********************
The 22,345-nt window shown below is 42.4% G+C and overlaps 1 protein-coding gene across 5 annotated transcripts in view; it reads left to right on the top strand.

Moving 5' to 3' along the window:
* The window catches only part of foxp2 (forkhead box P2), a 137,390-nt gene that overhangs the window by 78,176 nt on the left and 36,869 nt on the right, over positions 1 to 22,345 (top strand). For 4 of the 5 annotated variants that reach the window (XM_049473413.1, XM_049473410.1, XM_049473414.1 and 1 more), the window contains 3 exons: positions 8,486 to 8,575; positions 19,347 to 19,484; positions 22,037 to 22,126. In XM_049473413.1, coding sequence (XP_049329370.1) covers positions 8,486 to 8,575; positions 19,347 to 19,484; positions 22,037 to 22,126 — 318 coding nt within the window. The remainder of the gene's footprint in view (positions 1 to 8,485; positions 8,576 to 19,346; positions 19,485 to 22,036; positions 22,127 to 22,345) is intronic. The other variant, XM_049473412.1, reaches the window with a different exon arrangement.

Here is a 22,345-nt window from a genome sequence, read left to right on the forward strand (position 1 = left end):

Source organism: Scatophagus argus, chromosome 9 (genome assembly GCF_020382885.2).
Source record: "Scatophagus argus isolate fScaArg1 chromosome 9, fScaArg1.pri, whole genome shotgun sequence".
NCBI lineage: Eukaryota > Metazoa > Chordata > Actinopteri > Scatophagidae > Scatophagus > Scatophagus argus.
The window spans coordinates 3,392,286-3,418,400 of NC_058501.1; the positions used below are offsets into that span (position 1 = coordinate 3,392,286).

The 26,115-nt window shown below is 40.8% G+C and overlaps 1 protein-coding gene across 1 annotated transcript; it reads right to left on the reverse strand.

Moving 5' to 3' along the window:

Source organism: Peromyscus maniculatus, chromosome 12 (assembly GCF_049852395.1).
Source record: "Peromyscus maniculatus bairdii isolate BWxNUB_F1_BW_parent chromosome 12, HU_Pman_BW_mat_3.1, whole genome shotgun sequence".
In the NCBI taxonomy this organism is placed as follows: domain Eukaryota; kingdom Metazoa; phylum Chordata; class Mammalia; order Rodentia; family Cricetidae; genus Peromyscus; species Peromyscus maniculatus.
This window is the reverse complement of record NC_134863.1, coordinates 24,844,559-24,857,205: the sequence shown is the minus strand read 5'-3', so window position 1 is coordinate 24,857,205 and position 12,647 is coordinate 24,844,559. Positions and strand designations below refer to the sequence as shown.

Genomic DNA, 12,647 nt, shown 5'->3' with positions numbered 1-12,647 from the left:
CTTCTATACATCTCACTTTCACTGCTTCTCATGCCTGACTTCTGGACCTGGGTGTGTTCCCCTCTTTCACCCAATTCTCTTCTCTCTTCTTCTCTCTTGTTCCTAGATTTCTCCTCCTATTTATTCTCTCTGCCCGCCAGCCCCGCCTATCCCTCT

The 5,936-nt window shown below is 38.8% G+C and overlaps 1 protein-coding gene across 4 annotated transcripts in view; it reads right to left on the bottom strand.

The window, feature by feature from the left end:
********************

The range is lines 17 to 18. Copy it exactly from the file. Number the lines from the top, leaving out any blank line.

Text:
The 5,936-nt window shown below is 38.8% G+C and overlaps 1 protein-coding gene across 4 annotated transcripts in view; it reads right to left on the bottom strand.

The window, feature by feature from the left end: